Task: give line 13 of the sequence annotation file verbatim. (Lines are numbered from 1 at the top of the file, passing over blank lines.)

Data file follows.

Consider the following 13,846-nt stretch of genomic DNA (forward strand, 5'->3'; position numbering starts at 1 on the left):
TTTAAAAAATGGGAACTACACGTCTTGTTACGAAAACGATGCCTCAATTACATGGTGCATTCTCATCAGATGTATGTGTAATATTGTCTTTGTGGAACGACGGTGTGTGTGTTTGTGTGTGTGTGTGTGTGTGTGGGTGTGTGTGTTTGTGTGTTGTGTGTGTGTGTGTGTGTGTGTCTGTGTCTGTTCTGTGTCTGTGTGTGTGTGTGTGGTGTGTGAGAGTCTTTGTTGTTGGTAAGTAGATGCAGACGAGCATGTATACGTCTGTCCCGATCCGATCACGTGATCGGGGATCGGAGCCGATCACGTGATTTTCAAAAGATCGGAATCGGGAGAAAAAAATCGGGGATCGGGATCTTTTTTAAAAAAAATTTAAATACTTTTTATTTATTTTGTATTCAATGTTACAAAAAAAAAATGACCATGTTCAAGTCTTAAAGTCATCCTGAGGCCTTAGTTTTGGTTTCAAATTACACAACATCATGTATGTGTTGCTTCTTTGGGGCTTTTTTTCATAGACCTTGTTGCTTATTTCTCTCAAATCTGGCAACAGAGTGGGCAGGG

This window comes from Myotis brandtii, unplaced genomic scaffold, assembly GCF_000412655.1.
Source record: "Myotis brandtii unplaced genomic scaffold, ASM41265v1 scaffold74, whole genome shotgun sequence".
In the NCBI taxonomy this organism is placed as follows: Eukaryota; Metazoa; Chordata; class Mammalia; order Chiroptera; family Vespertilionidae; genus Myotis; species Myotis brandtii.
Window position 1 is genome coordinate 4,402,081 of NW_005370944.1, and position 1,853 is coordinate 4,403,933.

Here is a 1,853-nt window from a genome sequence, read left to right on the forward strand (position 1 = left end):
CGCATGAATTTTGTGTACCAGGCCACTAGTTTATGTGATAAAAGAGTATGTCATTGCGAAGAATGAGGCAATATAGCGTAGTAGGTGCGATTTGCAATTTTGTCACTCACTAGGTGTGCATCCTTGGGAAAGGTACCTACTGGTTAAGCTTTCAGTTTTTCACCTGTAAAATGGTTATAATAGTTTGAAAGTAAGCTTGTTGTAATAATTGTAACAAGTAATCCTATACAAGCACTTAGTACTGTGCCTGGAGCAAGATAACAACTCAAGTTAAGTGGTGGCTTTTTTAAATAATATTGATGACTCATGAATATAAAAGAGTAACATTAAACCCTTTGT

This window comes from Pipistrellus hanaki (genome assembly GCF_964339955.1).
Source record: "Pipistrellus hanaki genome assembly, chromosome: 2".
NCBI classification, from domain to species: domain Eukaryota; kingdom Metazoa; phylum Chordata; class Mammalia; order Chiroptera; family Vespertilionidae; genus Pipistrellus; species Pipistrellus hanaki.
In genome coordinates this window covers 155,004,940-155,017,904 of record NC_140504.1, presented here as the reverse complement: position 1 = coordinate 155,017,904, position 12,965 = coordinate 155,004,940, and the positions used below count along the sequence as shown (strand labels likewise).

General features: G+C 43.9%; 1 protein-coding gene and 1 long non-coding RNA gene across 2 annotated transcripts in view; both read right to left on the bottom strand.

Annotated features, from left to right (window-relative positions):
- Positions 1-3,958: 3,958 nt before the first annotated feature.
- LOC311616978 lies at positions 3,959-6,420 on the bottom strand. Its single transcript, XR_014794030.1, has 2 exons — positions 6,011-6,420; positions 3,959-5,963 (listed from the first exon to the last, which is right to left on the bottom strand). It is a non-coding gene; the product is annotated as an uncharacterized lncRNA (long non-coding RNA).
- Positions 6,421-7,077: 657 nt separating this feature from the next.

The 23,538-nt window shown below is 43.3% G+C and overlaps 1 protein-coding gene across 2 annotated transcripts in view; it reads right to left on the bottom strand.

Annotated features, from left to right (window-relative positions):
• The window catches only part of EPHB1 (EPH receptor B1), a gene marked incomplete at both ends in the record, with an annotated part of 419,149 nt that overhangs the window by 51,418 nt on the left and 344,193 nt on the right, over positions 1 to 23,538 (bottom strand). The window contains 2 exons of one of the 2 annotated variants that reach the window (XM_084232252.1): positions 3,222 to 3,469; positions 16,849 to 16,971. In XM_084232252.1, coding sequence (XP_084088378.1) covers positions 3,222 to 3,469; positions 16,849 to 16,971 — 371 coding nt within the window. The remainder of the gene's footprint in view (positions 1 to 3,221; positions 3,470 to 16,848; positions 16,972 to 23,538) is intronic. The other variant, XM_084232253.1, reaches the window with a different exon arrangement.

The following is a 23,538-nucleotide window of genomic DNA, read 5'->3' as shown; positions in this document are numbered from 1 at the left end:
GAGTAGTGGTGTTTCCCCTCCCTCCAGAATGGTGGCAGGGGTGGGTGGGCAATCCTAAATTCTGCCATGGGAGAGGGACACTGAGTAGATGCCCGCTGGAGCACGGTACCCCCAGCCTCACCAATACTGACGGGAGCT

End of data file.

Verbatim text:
General features: G+C 43.9%; 1 protein-coding gene and 1 long non-coding RNA gene across 2 annotated transcripts in view; both read right to left on the bottom strand.